Dell Venue 11 Pro is a Solid, Capable Tablet-Laptop

The Venue Pro's beautiful HD screen, decent processing power, and good battery life more than compensate for its chubbiness

dell venue 11 pro
Credit: Dell

I’ve had a chance to live with a Dell Venue 11 Pro 7000 for three months now, and it’s keeping up -- both as a work machine and as a travel companion. Frankly, I never expected that from a $1,000, hard-sided "2-in-1" (tablet-laptop convertible). 

Here’s what that (roughly) $1,000 will buy: a snappy Intel Core i5 4300Y "Haswell" processor (3MB cache, 1.6GHz dual core), a 10.8-inch IPS 1,920-by-1,080 touchscreen, 4GB of RAM, 128GB SSD (plus a microSD slot), a swappable (!) 36Wh battery, Windows 8.1 Pro, integrated Intel GT2 graphics, 2x2 MIMO dual-band 802.11n, a substantial magnetically attached keyboard with an additional battery, a 2-megapixel/8-megapixel webcam, a USB 3 slot (yes, USB 3), mini HDMI, NFC, and a sensitive Synaptics stylus. 

Drop down to a Core i3 with no keyboard, and the price dips to less than $800. If you want to limp along with an Atom Z3775 processor, there’s a 64GB version with 2GB of RAM for not quite $500.

Snap the screen onto the well-designed keyboard, and you have an Ultrabook-like combination that’s equally adept at trackpad, stylus, and touch input. Dell also sells various docking stations, but I found that the base unit augmented by a full-size USB keyboard and mouse sufficed for all of the "normal" Windows work I could throw at it.

Throw I did. The full gamut of Office 2013 apps ran without a hiccup as it tackled my everyday workload. 

Working with the 10.8-inch screen took some squinting from time to time, but the accuracy of the trackpad, stylus, and USB mouse proved spot-on with the Windows 8.1 desktop. What surprised me most was the battery life. Using my standard beat-the-hell-out-of-it test, with 70 percent screen brightness, no sound, no Wi-Fi, looping on the Windows 7 wilderness.wmv video, the tablet itself ran for a full 4.5 hours -- an outstanding measure, particularly for the 1,920-by-1,080, full HD resolution on a gorgeous screen. Plug in the keyboard base, which has a second battery, and the movie will play for more than eight hours.

A panel on the back of the tablet pops open (long fingernails help) to reveal a swappable battery and access to the SSD -- remarkable achievements for a 0.4-inch-thick machine and a sure consideration for future-proofing. 

The rock-solid keyboard (eat your heart out, Surface) with the second battery makes for a not-so-svelte package. Put the tablet and keyboard together, and you get an Ultrabook-like weight of 3.46 pounds, with a thickness of less than 0.9 inch. Pop off the tablet and it weighs in at a tidy 1.65 pounds. Compare that to a Surface Pro 3 with Type Cover at 2.4 pounds or a MacBook Air at 2.96 pounds. 

The “enterprise security” part of the equation stems from built-in hardware TPM and the Dell Data Protection Security Tools, which may or may not be a factor in your environment.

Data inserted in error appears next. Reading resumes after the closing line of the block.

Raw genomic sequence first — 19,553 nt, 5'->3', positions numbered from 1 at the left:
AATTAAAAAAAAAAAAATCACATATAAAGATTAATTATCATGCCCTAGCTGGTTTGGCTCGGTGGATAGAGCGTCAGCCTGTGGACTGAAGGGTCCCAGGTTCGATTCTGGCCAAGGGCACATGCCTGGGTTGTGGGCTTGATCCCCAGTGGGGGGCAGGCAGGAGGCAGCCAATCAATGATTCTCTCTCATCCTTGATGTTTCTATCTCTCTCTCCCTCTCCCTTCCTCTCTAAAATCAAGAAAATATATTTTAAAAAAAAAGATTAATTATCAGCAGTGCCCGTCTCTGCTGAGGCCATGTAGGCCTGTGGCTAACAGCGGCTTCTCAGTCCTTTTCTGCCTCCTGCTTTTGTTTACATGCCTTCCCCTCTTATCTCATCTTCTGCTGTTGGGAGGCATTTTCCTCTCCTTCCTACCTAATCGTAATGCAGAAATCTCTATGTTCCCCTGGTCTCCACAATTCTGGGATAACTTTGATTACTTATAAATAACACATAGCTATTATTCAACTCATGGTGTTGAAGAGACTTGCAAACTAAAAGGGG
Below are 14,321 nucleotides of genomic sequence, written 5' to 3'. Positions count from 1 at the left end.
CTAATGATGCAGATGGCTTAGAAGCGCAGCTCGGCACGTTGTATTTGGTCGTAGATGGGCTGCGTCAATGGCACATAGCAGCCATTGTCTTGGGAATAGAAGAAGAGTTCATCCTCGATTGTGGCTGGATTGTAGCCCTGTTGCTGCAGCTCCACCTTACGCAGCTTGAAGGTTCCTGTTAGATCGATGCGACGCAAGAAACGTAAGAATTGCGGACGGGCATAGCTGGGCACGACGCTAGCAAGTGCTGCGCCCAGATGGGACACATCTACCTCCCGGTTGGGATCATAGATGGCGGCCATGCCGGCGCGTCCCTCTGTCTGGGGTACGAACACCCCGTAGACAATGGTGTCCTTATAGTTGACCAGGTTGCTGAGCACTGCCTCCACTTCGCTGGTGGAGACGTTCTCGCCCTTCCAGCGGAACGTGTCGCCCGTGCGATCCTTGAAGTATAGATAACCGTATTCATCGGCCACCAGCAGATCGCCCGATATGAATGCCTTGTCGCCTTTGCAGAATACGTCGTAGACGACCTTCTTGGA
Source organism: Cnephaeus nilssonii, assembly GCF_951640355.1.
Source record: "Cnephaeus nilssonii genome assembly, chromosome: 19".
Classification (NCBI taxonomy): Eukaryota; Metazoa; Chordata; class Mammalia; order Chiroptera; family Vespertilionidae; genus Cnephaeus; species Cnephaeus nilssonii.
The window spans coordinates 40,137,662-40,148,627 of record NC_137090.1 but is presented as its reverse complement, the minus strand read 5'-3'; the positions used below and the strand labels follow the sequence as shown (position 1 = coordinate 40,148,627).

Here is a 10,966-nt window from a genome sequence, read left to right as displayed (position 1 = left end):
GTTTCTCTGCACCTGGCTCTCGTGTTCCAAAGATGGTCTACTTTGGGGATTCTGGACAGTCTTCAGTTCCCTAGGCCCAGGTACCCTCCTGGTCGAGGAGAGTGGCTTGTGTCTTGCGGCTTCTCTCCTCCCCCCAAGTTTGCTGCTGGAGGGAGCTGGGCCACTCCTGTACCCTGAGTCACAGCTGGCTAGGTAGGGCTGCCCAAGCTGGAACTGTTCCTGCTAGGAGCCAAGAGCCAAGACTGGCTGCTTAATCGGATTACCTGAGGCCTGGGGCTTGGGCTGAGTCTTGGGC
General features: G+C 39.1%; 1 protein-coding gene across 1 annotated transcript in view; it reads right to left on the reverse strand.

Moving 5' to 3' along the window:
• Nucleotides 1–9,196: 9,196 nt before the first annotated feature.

I have one beef with the unit I tested. The screen brightness drives me nuts. It's too bright when it should be dim and way too dim when it needs to be bright. I found the cause to be a combination of two "intelligent" settings that aren’t intelligent at all.

The first setting is in Windows. Bring up Control Panel, then Hardware and Sound, then Power Options. Click or tap on the link next to your power plan to Change Plan Settings. Click Change Advanced Power Settings. Down near the bottom of the list, double-click on Display, and turn off Enable Adaptive Brightness for both the battery and plugged-in scenarios. 

Then to completely eliminate the automatic brightness settings, you have to click on the up arrow in the System Tray (lower-right corner, near the time and date). Double-click on the Intel Graphics icon -- it’s the blue one with two monitors on it and a yellow sunburst in the lower-left corner. Choose Graphics Properties, then double-click the Power icon. Click On Battery. At the bottom, where it says Display Power Saving Technology, click to Disable. 

From that point you can adjust the screen brightness manually, my usual Neanderthal mode, by swiping from the right (or bringing up the Charms with a Winkey-C), clicking on Settings, then Screen, and adjusting the brightness slider as you see fit. 

This is a surprisingly good machine, particularly for a stalwart mouser like me. The tiny weight differential didn’t concern me much. I like it almost as much as my MacBook Air, and for Windows-only use or for tablet-mostly use, it’s clearly superior to the Air, especially considering the price difference. 

I can’t wait to see how well it holds up with the new Windows 10 Technology Preview.

This story, "Dell Venue 11 Pro is a Solid, Capable Tablet-Laptop" was originally published by InfoWorld.

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